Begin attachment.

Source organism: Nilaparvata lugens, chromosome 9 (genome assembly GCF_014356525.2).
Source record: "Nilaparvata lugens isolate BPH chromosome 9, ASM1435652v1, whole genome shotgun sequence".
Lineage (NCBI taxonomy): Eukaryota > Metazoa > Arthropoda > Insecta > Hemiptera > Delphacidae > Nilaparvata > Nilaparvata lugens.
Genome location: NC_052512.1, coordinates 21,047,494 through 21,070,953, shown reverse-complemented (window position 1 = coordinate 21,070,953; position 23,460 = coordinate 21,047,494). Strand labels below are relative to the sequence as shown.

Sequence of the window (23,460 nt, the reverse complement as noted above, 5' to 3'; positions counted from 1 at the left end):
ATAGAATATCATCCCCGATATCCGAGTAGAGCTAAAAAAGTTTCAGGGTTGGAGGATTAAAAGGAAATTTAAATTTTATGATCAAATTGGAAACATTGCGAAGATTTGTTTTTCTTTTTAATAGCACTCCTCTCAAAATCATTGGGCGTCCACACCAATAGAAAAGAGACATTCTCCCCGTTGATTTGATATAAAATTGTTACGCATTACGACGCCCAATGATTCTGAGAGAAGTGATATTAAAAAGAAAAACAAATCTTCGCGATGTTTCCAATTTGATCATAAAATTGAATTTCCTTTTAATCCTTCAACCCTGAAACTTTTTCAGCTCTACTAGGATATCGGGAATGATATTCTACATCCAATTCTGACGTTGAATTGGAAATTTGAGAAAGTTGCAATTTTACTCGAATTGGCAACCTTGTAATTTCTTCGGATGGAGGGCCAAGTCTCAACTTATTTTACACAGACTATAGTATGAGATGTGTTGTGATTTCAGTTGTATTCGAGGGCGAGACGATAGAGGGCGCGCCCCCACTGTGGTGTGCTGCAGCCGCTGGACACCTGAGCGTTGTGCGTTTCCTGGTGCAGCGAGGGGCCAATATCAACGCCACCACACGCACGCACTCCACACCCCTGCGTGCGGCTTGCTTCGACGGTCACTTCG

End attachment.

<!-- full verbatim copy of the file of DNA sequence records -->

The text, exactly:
Source organism: Nilaparvata lugens, chromosome 9 (genome assembly GCF_014356525.2).
Source record: "Nilaparvata lugens isolate BPH chromosome 9, ASM1435652v1, whole genome shotgun sequence".
Lineage (NCBI taxonomy): Eukaryota > Metazoa > Arthropoda > Insecta > Hemiptera > Delphacidae > Nilaparvata > Nilaparvata lugens.
Genome location: NC_052512.1, coordinates 21,047,494 through 21,070,953, shown reverse-complemented (window position 1 = coordinate 21,070,953; position 23,460 = coordinate 21,047,494). Strand labels below are relative to the sequence as shown.

Sequence of the window (23,460 nt, the reverse complement as noted above, 5' to 3'; positions counted from 1 at the left end):
ATAGAATATCATCCCCGATATCCGAGTAGAGCTAAAAAAGTTTCAGGGTTGGAGGATTAAAAGGAAATTTAAATTTTATGATCAAATTGGAAACATTGCGAAGATTTGTTTTTCTTTTTAATAGCACTCCTCTCAAAATCATTGGGCGTCCACACCAATAGAAAAGAGACATTCTCCCCGTTGATTTGATATAAAATTGTTACGCATTACGACGCCCAATGATTCTGAGAGAAGTGATATTAAAAAGAAAAACAAATCTTCGCGATGTTTCCAATTTGATCATAAAATTGAATTTCCTTTTAATCCTTCAACCCTGAAACTTTTTCAGCTCTACTAGGATATCGGGAATGATATTCTACATCCAATTCTGACGTTGAATTGGAAATTTGAGAAAGTTGCAATTTTACTCGAATTGGCAACCTTGTAATTTCTTCGGATGGAGGGCCAAGTCTCAACTTATTTTACACAGACTATAGTATGAGATGTGTTGTGATTTCAGTTGTATTCGAGGGCGAGACGATAGAGGGCGCGCCCCCACTGTGGTGTGCTGCAGCCGCTGGACACCTGAGCGTTGTGCGTTTCCTGGTGCAGCGAGGGGCCAATATCAACGCCACCACACGCACGCACTCCACACCCCTGCGTGCGGCTTGCTTCGACGGTCACTTCG